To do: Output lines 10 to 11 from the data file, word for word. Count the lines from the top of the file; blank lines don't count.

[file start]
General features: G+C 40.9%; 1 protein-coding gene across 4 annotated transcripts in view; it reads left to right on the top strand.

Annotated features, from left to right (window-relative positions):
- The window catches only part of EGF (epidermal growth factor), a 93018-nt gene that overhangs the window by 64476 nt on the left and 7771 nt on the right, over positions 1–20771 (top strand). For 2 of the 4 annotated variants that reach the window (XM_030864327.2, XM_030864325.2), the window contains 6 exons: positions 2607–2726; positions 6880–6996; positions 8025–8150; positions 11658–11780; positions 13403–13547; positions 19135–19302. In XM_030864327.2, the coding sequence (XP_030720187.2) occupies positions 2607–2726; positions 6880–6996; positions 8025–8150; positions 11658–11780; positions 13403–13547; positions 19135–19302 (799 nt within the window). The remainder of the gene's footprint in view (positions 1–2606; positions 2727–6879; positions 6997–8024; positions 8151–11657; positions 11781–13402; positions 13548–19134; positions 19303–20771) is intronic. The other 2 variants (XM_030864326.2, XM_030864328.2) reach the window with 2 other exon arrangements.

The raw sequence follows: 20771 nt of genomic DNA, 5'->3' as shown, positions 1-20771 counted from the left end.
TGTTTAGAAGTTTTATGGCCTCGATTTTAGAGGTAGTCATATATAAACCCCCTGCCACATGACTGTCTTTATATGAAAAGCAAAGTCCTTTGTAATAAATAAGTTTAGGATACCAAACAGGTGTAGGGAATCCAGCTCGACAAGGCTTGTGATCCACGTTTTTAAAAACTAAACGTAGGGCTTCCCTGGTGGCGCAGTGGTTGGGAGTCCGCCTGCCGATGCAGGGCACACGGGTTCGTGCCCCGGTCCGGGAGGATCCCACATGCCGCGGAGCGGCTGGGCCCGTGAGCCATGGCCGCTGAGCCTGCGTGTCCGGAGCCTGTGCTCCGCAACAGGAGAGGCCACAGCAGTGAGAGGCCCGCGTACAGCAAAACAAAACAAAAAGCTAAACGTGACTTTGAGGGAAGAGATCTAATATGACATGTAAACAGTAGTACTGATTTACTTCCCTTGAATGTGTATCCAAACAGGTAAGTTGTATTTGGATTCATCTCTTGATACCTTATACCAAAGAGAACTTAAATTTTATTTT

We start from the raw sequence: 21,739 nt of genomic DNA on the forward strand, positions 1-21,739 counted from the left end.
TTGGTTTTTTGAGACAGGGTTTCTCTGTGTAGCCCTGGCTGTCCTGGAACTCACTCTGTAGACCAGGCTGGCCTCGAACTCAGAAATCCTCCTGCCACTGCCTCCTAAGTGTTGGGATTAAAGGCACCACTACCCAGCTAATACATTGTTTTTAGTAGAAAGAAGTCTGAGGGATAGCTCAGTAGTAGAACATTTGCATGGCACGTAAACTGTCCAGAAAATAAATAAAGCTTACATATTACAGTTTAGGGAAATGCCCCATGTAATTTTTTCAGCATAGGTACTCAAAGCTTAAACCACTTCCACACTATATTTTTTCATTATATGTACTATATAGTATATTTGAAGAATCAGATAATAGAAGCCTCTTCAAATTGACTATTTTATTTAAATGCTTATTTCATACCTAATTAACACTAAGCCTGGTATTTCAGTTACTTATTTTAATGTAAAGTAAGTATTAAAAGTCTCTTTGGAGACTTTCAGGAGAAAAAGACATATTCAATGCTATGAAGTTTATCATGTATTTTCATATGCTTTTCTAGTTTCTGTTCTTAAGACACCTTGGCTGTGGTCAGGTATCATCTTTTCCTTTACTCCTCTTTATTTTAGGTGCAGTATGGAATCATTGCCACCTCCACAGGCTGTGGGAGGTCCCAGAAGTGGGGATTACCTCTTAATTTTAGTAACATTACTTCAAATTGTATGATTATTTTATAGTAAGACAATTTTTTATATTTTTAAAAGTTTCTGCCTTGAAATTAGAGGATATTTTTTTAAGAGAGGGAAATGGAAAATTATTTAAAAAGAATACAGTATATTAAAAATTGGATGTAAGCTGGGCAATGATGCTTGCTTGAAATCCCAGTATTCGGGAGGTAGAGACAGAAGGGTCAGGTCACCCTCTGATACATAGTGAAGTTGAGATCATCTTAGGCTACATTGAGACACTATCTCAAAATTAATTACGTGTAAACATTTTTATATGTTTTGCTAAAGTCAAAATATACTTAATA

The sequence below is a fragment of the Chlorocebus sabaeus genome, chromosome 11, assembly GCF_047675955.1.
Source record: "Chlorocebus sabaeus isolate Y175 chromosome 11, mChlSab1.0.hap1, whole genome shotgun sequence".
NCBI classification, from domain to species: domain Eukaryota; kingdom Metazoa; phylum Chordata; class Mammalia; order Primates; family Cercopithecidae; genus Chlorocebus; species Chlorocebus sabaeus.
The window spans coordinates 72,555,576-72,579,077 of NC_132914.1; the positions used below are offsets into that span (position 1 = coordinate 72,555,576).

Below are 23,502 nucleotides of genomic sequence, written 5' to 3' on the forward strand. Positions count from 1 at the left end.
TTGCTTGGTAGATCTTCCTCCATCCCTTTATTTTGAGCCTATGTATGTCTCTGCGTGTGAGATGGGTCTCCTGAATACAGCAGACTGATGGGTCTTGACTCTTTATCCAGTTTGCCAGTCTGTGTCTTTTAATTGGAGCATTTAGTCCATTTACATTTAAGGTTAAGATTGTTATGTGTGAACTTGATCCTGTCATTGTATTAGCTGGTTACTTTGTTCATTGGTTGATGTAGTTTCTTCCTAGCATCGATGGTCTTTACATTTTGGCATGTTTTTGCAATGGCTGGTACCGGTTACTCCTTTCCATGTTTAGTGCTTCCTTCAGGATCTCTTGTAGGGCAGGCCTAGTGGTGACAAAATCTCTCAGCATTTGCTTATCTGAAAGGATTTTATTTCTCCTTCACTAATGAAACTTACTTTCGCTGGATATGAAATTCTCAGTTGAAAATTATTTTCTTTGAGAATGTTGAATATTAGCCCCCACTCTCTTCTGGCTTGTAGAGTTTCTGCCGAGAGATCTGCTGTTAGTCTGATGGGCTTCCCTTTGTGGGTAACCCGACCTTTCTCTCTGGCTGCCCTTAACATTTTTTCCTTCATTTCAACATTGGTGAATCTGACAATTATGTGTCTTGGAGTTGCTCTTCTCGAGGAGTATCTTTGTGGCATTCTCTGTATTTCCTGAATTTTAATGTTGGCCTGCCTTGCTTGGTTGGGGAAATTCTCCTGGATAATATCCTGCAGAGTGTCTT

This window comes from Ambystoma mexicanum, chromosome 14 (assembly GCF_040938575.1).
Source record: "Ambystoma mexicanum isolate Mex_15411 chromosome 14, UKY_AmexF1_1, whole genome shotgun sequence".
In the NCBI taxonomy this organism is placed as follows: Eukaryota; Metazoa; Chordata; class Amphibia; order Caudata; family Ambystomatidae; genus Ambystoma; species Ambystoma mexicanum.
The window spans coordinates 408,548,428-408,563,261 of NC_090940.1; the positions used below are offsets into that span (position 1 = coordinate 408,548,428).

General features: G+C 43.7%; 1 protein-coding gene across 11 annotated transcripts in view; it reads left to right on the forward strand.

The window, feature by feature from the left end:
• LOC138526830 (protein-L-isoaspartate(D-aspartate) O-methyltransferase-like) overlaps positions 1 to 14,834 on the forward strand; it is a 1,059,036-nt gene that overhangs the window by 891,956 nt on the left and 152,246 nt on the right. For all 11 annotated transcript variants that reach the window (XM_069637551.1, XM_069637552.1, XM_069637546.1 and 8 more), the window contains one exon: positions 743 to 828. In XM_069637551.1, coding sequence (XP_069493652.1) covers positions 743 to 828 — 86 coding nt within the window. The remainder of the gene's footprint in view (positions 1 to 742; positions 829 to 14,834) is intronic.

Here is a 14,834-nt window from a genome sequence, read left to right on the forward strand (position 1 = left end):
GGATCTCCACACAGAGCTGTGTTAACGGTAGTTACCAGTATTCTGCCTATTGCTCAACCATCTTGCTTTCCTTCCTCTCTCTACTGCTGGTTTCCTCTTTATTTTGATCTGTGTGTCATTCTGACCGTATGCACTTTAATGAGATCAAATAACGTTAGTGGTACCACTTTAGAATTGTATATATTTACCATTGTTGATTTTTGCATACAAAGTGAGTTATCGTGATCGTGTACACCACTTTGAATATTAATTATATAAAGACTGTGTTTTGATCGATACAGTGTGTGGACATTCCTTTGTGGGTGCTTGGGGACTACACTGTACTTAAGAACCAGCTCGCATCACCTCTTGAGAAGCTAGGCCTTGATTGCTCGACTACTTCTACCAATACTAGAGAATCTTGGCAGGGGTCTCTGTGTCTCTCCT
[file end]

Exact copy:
NCBI classification, from domain to species: domain Eukaryota; kingdom Metazoa; phylum Chordata; class Mammalia; order Primates; family Cercopithecidae; genus Chlorocebus; species Chlorocebus sabaeus.
The window spans coordinates 72,555,576-72,579,077 of NC_132914.1; the positions used below are offsets into that span (position 1 = coordinate 72,555,576).